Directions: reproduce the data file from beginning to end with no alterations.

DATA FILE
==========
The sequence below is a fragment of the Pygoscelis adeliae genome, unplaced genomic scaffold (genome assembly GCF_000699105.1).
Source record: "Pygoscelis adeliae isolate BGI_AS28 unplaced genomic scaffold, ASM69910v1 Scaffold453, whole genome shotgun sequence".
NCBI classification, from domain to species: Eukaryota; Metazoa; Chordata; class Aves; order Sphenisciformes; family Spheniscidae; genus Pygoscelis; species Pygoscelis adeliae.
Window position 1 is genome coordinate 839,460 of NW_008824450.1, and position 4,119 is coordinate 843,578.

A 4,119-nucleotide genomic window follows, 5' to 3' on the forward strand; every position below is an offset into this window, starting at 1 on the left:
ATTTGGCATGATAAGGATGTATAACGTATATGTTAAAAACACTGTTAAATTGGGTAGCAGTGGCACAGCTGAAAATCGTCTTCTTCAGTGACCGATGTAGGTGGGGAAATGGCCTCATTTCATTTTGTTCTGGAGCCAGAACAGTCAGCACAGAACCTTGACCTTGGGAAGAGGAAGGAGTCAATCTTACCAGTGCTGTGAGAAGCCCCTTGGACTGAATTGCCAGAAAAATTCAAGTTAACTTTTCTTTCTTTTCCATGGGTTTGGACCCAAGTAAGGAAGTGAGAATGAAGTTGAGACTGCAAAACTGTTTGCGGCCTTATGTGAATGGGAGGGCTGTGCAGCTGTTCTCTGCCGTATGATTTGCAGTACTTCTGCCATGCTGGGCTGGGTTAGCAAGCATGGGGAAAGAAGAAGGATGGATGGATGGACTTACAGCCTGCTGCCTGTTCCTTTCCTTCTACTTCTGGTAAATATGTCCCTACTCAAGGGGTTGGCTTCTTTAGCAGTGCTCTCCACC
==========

The sequence below is a fragment of the Pygoscelis adeliae genome, unplaced genomic scaffold (genome assembly GCF_000699105.1).
Source record: "Pygoscelis adeliae isolate BGI_AS28 unplaced genomic scaffold, ASM69910v1 Scaffold453, whole genome shotgun sequence".
NCBI classification, from domain to species: Eukaryota; Metazoa; Chordata; class Aves; order Sphenisciformes; family Spheniscidae; genus Pygoscelis; species Pygoscelis adeliae.
Window position 1 is genome coordinate 839,460 of NW_008824450.1, and position 4,119 is coordinate 843,578.

A 4,119-nucleotide genomic window follows, 5' to 3' on the forward strand; every position below is an offset into this window, starting at 1 on the left:
ATTTGGCATGATAAGGATGTATAACGTATATGTTAAAAACACTGTTAAATTGGGTAGCAGTGGCACAGCTGAAAATCGTCTTCTTCAGTGACCGATGTAGGTGGGGAAATGGCCTCATTTCATTTTGTTCTGGAGCCAGAACAGTCAGCACAGAACCTTGACCTTGGGAAGAGGAAGGAGTCAATCTTACCAGTGCTGTGAGAAGCCCCTTGGACTGAATTGCCAGAAAAATTCAAGTTAACTTTTCTTTCTTTTCCATGGGTTTGGACCCAAGTAAGGAAGTGAGAATGAAGTTGAGACTGCAAAACTGTTTGCGGCCTTATGTGAATGGGAGGGCTGTGCAGCTGTTCTCTGCCGTATGATTTGCAGTACTTCTGCCATGCTGGGCTGGGTTAGCAAGCATGGGGAAAGAAGAAGGATGGATGGATGGACTTACAGCCTGCTGCCTGTTCCTTTCCTTCTACTTCTGGTAAATATGTCCCTACTCAAGGGGTTGGCTTCTTTAGCAGTGCTCTCCACC